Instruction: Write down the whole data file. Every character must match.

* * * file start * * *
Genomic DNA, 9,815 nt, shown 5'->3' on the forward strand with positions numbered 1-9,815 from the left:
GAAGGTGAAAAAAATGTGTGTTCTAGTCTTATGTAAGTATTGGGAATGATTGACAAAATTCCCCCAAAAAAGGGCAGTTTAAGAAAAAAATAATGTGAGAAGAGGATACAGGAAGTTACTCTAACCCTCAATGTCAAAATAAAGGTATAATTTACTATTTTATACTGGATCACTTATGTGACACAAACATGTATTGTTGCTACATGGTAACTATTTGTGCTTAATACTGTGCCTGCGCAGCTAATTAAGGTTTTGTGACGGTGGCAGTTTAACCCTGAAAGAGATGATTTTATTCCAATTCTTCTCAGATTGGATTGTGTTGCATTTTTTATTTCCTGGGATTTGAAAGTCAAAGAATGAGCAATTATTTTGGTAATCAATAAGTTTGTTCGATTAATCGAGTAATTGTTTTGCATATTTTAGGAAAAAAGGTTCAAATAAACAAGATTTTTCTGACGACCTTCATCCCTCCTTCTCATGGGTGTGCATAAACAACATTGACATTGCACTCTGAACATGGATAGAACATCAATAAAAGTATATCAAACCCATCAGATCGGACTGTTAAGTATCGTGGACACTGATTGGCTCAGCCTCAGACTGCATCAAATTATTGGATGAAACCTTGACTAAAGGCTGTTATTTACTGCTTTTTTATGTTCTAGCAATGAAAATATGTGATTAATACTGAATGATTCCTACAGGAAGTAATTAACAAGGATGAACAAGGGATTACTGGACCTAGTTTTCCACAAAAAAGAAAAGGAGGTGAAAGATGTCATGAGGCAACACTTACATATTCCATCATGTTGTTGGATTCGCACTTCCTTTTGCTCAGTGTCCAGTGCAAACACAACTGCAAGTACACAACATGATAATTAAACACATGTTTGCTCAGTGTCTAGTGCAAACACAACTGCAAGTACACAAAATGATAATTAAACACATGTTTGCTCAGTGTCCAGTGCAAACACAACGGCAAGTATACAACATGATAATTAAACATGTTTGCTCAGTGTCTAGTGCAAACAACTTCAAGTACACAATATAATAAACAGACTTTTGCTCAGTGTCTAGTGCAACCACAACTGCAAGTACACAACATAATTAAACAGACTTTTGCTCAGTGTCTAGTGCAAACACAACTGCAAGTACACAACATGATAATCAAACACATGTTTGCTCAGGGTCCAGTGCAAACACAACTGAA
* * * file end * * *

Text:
Genomic DNA, 9,815 nt, shown 5'->3' on the forward strand with positions numbered 1-9,815 from the left:
GAAGGTGAAAAAAATGTGTGTTCTAGTCTTATGTAAGTATTGGGAATGATTGACAAAATTCCCCCAAAAAAGGGCAGTTTAAGAAAAAAATAATGTGAGAAGAGGATACAGGAAGTTACTCTAACCCTCAATGTCAAAATAAAGGTATAATTTACTATTTTATACTGGATCACTTATGTGACACAAACATGTATTGTTGCTACATGGTAACTATTTGTGCTTAATACTGTGCCTGCGCAGCTAATTAAGGTTTTGTGACGGTGGCAGTTTAACCCTGAAAGAGATGATTTTATTCCAATTCTTCTCAGATTGGATTGTGTTGCATTTTTTATTTCCTGGGATTTGAAAGTCAAAGAATGAGCAATTATTTTGGTAATCAATAAGTTTGTTCGATTAATCGAGTAATTGTTTTGCATATTTTAGGAAAAAAGGTTCAAATAAACAAGATTTTTCTGACGACCTTCATCCCTCCTTCTCATGGGTGTGCATAAACAACATTGACATTGCACTCTGAACATGGATAGAACATCAATAAAAGTATATCAAACCCATCAGATCGGACTGTTAAGTATCGTGGACACTGATTGGCTCAGCCTCAGACTGCATCAAATTATTGGATGAAACCTTGACTAAAGGCTGTTATTTACTGCTTTTTTATGTTCTAGCAATGAAAATATGTGATTAATACTGAATGATTCCTACAGGAAGTAATTAACAAGGATGAACAAGGGATTACTGGACCTAGTTTTCCACAAAAAAGAAAAGGAGGTGAAAGATGTCATGAGGCAACACTTACATATTCCATCATGTTGTTGGATTCGCACTTCCTTTTGCTCAGTGTCCAGTGCAAACACAACTGCAAGTACACAACATGATAATTAAACACATGTTTGCTCAGTGTCTAGTGCAAACACAACTGCAAGTACACAAAATGATAATTAAACACATGTTTGCTCAGTGTCCAGTGCAAACACAACGGCAAGTATACAACATGATAATTAAACATGTTTGCTCAGTGTCTAGTGCAAACAACTTCAAGTACACAATATAATAAACAGACTTTTGCTCAGTGTCTAGTGCAACCACAACTGCAAGTACACAACATAATTAAACAGACTTTTGCTCAGTGTCTAGTGCAAACACAACTGCAAGTACACAACATGATAATCAAACACATGTTTGCTCAGGGTCCAGTGCAAACACAACTGAA